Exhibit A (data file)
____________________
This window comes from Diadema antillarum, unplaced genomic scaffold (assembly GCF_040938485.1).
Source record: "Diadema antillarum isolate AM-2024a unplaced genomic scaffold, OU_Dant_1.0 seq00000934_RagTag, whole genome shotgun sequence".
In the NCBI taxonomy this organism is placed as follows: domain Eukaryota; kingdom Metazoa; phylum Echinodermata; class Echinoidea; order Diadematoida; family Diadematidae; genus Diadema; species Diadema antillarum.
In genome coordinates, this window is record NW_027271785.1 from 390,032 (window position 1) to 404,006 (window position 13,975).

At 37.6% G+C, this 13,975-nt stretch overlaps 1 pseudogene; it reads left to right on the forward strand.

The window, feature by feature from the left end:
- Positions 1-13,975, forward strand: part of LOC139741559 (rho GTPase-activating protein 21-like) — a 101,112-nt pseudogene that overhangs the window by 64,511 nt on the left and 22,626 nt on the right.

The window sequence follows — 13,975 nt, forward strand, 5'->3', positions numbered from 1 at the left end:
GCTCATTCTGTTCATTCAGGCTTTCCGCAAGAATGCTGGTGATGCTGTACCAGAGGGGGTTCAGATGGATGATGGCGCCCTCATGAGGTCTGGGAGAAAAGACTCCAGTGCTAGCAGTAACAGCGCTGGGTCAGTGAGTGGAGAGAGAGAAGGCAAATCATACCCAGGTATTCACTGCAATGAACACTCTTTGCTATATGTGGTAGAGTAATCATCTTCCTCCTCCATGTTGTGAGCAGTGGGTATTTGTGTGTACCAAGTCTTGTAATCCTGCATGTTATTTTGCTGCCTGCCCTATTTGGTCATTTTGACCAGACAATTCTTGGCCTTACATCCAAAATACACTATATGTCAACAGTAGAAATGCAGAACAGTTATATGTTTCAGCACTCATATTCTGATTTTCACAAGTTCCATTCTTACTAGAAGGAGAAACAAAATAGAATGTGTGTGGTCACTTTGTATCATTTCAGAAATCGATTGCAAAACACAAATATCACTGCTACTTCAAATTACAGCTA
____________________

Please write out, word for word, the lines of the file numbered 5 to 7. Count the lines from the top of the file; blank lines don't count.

At 37.6% G+C, this 13,975-nt stretch overlaps 1 pseudogene; it reads left to right on the forward strand.

The window, feature by feature from the left end:
- Positions 1-13,975, forward strand: part of LOC139741559 (rho GTPase-activating protein 21-like) — a 101,112-nt pseudogene that overhangs the window by 64,511 nt on the left and 22,626 nt on the right.